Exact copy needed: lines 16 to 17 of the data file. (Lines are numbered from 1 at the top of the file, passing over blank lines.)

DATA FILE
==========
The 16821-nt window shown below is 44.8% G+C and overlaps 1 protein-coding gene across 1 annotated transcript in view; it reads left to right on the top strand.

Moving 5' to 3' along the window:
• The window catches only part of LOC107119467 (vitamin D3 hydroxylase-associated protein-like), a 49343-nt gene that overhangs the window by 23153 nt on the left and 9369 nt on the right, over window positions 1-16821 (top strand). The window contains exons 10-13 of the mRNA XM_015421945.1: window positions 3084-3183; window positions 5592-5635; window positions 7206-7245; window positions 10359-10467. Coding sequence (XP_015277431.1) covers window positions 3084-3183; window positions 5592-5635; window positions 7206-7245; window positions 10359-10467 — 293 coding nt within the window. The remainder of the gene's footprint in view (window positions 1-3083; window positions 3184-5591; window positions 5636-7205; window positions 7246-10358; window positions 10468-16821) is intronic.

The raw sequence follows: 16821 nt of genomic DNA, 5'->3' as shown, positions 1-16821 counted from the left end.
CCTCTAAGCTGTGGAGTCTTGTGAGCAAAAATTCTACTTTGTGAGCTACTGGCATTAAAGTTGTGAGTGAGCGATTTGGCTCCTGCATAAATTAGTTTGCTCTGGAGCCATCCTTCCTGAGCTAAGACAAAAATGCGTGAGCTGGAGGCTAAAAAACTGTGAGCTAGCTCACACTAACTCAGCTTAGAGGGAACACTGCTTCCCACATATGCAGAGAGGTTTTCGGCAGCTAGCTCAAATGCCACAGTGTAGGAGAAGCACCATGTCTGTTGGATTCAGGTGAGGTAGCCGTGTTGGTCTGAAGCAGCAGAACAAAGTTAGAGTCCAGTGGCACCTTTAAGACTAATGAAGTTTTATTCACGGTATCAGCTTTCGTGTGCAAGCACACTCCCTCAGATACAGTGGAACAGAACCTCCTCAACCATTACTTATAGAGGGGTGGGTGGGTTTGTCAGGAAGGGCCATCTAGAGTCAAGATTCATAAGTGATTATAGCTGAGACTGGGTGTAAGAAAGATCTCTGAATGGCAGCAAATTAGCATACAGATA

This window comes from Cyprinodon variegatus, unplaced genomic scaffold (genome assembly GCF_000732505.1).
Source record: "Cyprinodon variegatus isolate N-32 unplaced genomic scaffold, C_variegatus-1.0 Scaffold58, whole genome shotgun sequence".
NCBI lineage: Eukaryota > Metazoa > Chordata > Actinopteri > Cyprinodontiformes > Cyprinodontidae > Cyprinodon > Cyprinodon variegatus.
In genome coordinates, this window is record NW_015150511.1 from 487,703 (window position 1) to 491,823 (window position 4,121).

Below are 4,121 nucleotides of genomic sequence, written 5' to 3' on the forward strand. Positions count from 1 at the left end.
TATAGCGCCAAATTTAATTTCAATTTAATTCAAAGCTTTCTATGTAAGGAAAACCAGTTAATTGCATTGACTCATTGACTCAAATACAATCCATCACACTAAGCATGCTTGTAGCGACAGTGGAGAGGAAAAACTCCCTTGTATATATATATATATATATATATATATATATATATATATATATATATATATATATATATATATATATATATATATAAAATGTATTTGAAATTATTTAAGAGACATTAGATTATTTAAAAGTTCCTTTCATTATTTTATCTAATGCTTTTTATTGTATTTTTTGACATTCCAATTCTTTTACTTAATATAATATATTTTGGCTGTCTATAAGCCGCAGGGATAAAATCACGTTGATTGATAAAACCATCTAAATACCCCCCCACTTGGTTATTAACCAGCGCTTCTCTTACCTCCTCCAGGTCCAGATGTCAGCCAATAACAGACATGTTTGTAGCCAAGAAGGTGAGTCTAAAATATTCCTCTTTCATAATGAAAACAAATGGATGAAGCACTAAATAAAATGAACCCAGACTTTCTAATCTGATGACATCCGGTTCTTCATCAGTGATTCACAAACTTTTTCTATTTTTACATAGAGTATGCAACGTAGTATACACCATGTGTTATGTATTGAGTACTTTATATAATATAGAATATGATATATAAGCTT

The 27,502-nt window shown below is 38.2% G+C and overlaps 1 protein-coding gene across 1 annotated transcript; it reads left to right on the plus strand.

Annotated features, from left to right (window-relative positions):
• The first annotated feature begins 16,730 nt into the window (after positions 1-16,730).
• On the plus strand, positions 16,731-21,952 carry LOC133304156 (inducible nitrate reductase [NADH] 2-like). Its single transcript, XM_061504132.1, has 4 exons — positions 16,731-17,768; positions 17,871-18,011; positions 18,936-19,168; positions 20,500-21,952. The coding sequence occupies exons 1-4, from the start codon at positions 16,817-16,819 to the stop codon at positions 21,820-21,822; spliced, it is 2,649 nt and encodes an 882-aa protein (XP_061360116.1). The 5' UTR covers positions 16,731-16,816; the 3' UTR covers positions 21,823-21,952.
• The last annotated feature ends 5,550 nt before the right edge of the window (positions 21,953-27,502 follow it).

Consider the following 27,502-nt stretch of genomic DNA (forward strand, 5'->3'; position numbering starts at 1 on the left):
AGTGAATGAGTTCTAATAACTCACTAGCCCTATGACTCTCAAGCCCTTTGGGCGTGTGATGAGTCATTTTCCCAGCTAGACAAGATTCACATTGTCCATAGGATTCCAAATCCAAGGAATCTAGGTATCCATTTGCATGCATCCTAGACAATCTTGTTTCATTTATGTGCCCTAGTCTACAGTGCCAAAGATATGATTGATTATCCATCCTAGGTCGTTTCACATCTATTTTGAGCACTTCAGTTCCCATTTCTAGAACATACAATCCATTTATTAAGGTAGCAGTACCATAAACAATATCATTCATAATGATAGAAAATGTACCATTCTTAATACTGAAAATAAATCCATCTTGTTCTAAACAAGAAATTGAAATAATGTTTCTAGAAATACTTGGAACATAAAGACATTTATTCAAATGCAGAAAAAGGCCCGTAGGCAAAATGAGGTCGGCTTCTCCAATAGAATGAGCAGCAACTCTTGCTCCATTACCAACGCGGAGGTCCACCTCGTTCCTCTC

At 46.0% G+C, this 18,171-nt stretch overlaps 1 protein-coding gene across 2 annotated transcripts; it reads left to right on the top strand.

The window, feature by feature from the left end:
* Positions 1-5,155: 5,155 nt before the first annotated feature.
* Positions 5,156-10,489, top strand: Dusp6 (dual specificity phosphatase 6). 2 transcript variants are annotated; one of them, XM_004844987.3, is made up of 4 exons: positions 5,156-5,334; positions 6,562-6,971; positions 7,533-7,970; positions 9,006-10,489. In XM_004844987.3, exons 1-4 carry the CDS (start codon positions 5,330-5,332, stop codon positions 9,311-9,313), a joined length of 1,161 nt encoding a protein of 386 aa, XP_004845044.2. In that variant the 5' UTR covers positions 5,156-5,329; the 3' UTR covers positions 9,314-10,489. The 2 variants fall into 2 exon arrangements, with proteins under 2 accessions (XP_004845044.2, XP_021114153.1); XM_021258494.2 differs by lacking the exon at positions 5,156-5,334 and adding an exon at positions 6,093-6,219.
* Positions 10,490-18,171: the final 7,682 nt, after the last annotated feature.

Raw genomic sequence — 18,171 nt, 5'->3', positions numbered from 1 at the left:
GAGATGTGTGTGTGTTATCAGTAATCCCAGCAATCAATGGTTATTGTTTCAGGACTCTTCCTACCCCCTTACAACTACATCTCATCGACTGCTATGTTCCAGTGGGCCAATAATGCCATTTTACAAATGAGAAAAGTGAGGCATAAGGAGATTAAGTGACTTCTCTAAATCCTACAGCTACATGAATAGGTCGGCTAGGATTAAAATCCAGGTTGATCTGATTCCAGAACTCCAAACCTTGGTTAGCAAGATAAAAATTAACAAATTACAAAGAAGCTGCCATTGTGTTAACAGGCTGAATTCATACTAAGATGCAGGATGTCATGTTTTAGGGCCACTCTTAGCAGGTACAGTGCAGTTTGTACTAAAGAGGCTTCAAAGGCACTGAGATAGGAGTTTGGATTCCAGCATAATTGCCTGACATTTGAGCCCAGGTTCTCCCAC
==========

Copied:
• The last annotated feature ends 5,550 nt before the right edge of the window (positions 21,953-27,502 follow it).

Consider the following 27,502-nt stretch of genomic DNA (forward strand, 5'->3'; position numbering starts at 1 on the left):